The final volume in Richard J. Evans’s masterly trilogy on the history of Nazi Germany traces the rise and fall of German military might, the mobilization of a “people’s community” to serve a war of conquest, and Hitler’s campaign of racial subjugation and genocide. Already hailed as “a masterpiece” (William Grimes in The New York Times) and “the most comprehensive history… of the Third Reich” (Ian Kershaw), this epic trilogy reaches its terrifying climax in this volume.
Evans interweaves a broad narrative of the war’s progress with viscerally affecting personal testimony from a wide range of people - from generals to front-line soldiers, from Hitler Youth activists to middle-class housewives. The Third Reich at War lays bare the dynamics of a nation more deeply immersed in war than any society before or since.
Fresh insights into the conflict’s great events are here, from the invasion of Poland to the Battle of Stalingrad to Hitler’s suicide in the bunker. But just as important is the re-creation of the daily experience of ordinary Germans in wartime, staggering under pressure from Allied bombing and their own government’s mounting demands upon them. At the center of the book is the Nazi extermination of Europe’s Jews, set in the context of Hitler’s genocidal plans for the racial restructuring of Europe.
Blending narrative, description, and analysis, The Third Reich at War creates an engrossing picture - at once sweeping and precise - of a society rushing headlong to self-destruction and taking much of Europe with it. It is the culmination of a historical masterwork that will remain the most authoritative work on Nazi Germany for years to come.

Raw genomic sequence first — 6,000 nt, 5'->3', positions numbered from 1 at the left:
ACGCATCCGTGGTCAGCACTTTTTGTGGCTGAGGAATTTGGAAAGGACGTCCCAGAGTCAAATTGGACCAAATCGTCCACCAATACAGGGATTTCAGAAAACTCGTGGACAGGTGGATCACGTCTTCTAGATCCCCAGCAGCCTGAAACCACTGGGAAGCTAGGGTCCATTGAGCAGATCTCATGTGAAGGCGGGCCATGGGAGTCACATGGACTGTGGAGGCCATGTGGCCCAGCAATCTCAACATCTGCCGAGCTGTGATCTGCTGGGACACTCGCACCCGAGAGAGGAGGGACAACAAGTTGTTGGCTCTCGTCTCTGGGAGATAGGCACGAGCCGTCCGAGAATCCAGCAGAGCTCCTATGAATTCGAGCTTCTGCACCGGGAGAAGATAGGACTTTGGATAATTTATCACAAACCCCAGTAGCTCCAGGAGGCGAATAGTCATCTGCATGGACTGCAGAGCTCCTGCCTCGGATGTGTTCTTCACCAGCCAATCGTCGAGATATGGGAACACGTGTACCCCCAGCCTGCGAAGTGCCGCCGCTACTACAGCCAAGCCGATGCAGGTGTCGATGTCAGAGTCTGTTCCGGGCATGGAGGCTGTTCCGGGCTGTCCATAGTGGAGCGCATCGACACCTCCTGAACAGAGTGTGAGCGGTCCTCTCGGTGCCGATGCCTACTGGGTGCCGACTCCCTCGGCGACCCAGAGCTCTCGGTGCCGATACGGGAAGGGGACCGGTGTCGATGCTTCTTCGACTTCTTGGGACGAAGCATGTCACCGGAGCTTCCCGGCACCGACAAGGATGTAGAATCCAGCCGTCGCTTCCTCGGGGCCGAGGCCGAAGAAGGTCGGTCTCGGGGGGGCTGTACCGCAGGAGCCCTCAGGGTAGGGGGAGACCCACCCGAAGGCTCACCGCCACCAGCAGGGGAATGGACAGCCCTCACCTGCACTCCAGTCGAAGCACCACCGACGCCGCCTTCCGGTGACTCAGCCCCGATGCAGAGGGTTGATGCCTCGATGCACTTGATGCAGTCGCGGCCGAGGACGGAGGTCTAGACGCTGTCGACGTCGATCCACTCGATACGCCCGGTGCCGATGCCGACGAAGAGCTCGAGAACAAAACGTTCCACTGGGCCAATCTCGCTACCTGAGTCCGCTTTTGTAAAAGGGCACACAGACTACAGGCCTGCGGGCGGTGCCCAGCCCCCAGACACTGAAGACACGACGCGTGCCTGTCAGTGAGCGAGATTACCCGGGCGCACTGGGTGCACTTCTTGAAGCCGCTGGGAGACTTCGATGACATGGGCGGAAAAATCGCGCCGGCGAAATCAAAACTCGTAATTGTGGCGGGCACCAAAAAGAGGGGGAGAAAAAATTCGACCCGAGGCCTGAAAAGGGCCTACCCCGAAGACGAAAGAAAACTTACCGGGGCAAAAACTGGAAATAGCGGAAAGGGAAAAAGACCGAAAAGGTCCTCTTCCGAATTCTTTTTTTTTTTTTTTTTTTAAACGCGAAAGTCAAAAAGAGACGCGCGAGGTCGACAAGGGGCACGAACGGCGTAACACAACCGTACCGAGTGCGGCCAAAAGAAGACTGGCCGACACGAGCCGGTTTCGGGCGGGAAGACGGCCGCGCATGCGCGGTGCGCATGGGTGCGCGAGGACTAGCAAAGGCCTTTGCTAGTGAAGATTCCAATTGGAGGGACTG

"Masterful….Evans demonstrates a fluent style and a sweeping grasp of the Third Reich’s history and of the enormous historical literature….Evans narrates the Reich’s end in gripping fashion as the Allies closed in on Germany. Evans’s fellow historians as well as a broader public will listen to this work, not quite with pleasure, for there is little joy in this story, but with admiration for the author’s narrative powers.” (Publisher’s Weekly)
We've sent an email with your order details. Order ID #:
To access this title, visit your library in the app or on the desktop website.
Good book. Dreadful reader
I appreciated the effort and research required to portray the reality of the horror people suffered during the post World War I up to the end of world War II experienced. At worst it was sometimes too graphic for too long. That tends to dull the senses.
The horror of war is not to be liked. At best we can learn and remember not to repeat it.
In every possible way. I have never listened to three books - read successively by the same reader - that were read with such sad neglect of proper pausing, intonation and whatever other crimes a narrator can be guilty of. One would have thought or hoped that there had been an overseer of sorts who might have been able to guide the narrator. If it had been my books -I listened to the series of three - i might have torn my heart out. I often had to rewind to get the correct meaning when a sentence ended in mid-air, so to speak. I hardly think the author inserted all those unappropriated commas and full-stops.
Yes, to avoid the narrator at all cost.
This book and its twi predecessors were done an insult.
- Amazon Customer